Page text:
What’s the point of PIDs?
Persistent Identifiers (PIDs) are an essential component of research infrastructure. PIDs are critical for building and maintaining reliable and robust links between objects, people, communities and infrastructures. PIDs eliminate ambiguity; the metadata associated with them describes what something is, helps you find it, and lets you know how to use and reuse it.
PIDs make research entities such as publications, datasets, researchers and others:
- Discoverable - identifying them uniquely and reliably
- Accessible - resolving to the specific entity reliably and consistently, even if it moves to a new location
- Useable - pointing directly to a particular version of a resource
- Intelligible - exposing the provenance of resources, connecting them, improving accuracy and the flow of information
- Interoperable - providing provenance and transparency, making resources trustworthy
- Assessable - an interconnected network of specifically identified entities
However assigning a unique label does not make something a PID, for the full value of PIDs to be realised they require the associated metadata and services, the agreed standards, and a sustainable community around the PID system which builds assurance and trust. PIDs can only be as persistent as the organizations that provide and support them.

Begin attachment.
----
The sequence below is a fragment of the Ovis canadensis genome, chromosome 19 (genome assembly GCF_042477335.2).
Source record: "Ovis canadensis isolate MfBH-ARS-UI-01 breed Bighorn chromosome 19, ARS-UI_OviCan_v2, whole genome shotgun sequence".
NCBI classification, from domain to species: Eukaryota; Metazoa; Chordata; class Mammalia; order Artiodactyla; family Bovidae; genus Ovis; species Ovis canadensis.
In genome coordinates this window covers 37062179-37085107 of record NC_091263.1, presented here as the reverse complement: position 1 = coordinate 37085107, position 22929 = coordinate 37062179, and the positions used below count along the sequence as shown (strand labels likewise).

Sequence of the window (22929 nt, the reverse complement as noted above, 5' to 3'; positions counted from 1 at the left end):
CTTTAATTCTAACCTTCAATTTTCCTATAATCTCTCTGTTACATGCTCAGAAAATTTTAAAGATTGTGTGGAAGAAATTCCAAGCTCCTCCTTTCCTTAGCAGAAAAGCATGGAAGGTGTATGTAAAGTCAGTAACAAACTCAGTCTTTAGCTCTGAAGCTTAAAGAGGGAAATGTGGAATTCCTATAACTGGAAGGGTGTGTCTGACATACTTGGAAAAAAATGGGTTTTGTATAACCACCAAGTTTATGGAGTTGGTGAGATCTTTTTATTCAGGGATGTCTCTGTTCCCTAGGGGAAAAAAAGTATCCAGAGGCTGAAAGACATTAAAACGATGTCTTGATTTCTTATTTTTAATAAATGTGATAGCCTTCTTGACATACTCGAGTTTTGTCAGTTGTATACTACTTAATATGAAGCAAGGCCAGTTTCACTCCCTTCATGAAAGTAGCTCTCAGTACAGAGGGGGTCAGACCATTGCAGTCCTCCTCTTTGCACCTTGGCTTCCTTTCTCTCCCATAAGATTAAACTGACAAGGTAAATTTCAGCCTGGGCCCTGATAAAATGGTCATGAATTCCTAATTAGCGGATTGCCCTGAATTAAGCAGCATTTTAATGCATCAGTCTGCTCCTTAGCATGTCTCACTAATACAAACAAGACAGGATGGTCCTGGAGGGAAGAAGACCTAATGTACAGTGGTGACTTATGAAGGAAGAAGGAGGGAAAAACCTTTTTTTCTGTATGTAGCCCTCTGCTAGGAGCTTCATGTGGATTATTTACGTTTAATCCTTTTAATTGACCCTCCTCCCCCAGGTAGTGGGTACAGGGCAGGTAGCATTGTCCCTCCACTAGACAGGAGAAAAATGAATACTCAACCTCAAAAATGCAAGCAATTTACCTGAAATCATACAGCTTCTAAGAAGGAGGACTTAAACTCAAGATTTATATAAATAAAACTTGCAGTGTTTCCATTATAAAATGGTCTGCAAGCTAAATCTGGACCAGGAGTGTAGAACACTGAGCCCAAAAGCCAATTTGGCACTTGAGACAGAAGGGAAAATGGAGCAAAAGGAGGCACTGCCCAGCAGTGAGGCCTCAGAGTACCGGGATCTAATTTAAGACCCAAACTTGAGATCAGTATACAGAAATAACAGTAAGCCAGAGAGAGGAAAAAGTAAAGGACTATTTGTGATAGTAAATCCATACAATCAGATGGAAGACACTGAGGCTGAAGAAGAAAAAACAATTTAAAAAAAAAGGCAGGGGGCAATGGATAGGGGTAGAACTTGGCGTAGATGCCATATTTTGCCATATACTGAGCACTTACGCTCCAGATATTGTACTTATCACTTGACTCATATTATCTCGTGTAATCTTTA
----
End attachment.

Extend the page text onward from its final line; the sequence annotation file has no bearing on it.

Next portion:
Proper use of PIDs supports:
- Discovery of resources
- Citation and reuse
- Collaboration across facilities, disciplines, institutions, and countries
- Credit - people and facilities can be reliably associated and acknowledged
- Evaluation of impact through citation tracking
- Trust and verification - accurate identification builds trust
- Privacy - accurate identification allows privacy preferences to be supported
- Efficiency and scalability - through increased interoperability
The main benefits of using PIDs vary across different communities - based on the groupings for the Knowledge Hub we have summarised them below.
For researchers the main benefit of PIDs are the discoverability and profile building opportunities offered. It is also easier to gain credits for work undertaken in an unambiguous way.
For librarians and repository managers the longevity and trustworthy nature of PIDs is a large benefit as well as the opportunity of assessment.
For developers PIDs make it easier to interoperate across systems, their trustworthy nature and metadata requirements make this interoperability easier.
For funders and policy makers PIDs make it easier to track research outputs and understand the relationships between researchers and different types of research outputs.
For publishers PIDs improve the trustworthiness of their resources, and provide an interoperable framework across published research.